Sandy Cameli, EdD • Educational Specialist • Hawaii Dept. of Education
During a recent conversation with a phenomenal classroom teacher (PCT) - who was reluctant about pursuing a leadership path - the topic of “Leading vs. Bossing” came up.
Me:Have you ever considered applying to our Teacher Leader Academy?
PCT:Well, no - I have no desire to be a boss.
Me:Leading does not mean bossing, rather it’s role modeling.
PCT:But...doesn’t being a leader mean you have the authority to tell others what to do? I’m not interested in boss...leading others. Besides, I’m still learning this job, and the longer I do it (10+ years) the more I realize how much I don’t know….a leader can’t be clueless!
Me:Perhaps what you perceive as “clueless” may actually be the trait of a lifelong learner? An innovator seeking ideas? A reflective practitioner? Or simply humility - on overdrive? A teacher leader is all of those things and much more. They are also much less. Less intrusive, less rigid, less uniform, and less bossy. An effective leader learns in tandem with his/her colleagues while facilitating thought-provoking discussions on actionable items. An inspirational leader checks his/her ego at the door and follows a moral compass in all decisions, actions and behaviors. And, an efficacious leader brings enthusiasm, commitment and drive to all situations, regardless how major or minor the task, in order to support students, staff and school - all powerful characteristics YOU already possess!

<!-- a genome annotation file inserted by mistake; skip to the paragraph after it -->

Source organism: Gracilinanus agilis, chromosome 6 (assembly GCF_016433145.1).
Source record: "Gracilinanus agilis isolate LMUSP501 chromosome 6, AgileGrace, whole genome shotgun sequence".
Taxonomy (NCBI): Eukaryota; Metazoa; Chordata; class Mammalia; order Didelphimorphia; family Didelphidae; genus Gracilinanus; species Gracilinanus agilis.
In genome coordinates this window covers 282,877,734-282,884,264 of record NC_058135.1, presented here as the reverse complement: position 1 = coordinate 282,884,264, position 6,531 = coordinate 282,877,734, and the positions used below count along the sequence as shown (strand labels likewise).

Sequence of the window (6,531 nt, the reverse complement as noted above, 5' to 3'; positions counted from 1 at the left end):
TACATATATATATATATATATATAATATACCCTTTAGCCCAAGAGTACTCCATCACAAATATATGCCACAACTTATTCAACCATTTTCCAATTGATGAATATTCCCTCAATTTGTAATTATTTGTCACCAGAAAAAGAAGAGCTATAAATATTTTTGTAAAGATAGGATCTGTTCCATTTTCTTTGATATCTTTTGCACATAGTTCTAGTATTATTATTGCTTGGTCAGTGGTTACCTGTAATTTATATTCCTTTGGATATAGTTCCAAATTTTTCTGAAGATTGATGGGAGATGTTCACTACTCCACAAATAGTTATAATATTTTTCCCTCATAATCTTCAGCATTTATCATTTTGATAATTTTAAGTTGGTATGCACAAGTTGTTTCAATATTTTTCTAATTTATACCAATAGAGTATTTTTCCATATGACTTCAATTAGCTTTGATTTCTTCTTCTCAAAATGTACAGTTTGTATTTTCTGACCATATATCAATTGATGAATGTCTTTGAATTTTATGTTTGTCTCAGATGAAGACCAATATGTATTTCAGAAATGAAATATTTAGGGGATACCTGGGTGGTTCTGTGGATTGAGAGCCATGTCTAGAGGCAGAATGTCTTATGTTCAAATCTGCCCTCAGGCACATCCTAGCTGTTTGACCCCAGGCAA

PCT:I hadn’t thought about it that way ... and, um - thank you (she replied sheepishly).
This certainly was not the first conversation of its kind, and is unlikely to be the last. Nor, was it the first myth about leadership or teacher leadership as viewed by many. Which brings to mind the question of why educators - and phenomenal ones at that - do not see the value in what they do as leadership qualities? Why has the term leader solely been associated with boss, supervisor, even dictator, but not aligned with teachers? It’s hard enough to explain teacher leader to the general public, when even within the profession, educators still struggle with the concept, and worse - are hesitant to pursue opportunities which (they perceive) will identify them as boss-like!
Leadership is a journey and one that continues to morph as an individual pursues new goals. No one person can tell another if and when they are ready to embody a leadership role, but likewise an individual should not let misperceptions or myths discourage them from continuing to grow as an effective role model, and especially in the field of Education!
Untangling the synonyms of leader and boss may not be simple, or even an overnight feat, but that does not mean educators can’t debunk myths when encountering those PCTs -phenomenal classroom teachers - who should be celebrated and recognized for their non-bossy leadership styles exhibited and shared on a daily basis!